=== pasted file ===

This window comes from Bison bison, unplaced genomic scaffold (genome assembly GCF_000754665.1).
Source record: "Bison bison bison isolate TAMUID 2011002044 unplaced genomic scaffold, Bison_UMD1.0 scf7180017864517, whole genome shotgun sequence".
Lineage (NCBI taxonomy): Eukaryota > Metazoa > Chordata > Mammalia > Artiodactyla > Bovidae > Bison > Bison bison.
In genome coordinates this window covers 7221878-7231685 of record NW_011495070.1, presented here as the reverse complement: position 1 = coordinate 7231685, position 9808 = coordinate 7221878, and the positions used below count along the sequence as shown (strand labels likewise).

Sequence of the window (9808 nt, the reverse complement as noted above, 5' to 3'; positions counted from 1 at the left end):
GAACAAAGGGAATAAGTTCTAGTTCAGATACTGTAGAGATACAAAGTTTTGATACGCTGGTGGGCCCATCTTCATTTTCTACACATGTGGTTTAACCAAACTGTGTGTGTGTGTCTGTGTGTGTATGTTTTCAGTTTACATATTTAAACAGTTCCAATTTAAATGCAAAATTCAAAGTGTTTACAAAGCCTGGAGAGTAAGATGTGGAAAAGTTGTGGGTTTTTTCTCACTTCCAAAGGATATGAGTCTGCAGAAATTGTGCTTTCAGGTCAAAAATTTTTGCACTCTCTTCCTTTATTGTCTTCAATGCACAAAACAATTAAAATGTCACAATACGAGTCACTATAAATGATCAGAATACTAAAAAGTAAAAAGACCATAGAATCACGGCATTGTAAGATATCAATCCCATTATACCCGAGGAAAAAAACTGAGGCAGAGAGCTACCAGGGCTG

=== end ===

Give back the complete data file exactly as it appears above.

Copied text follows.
This window comes from Bison bison, unplaced genomic scaffold (genome assembly GCF_000754665.1).
Source record: "Bison bison bison isolate TAMUID 2011002044 unplaced genomic scaffold, Bison_UMD1.0 scf7180017864517, whole genome shotgun sequence".
Lineage (NCBI taxonomy): Eukaryota > Metazoa > Chordata > Mammalia > Artiodactyla > Bovidae > Bison > Bison bison.
In genome coordinates this window covers 7221878-7231685 of record NW_011495070.1, presented here as the reverse complement: position 1 = coordinate 7231685, position 9808 = coordinate 7221878, and the positions used below count along the sequence as shown (strand labels likewise).

Sequence of the window (9808 nt, the reverse complement as noted above, 5' to 3'; positions counted from 1 at the left end):
GAACAAAGGGAATAAGTTCTAGTTCAGATACTGTAGAGATACAAAGTTTTGATACGCTGGTGGGCCCATCTTCATTTTCTACACATGTGGTTTAACCAAACTGTGTGTGTGTGTCTGTGTGTGTATGTTTTCAGTTTACATATTTAAACAGTTCCAATTTAAATGCAAAATTCAAAGTGTTTACAAAGCCTGGAGAGTAAGATGTGGAAAAGTTGTGGGTTTTTTCTCACTTCCAAAGGATATGAGTCTGCAGAAATTGTGCTTTCAGGTCAAAAATTTTTGCACTCTCTTCCTTTATTGTCTTCAATGCACAAAACAATTAAAATGTCACAATACGAGTCACTATAAATGATCAGAATACTAAAAAGTAAAAAGACCATAGAATCACGGCATTGTAAGATATCAATCCCATTATACCCGAGGAAAAAAACTGAGGCAGAGAGCTACCAGGGCTG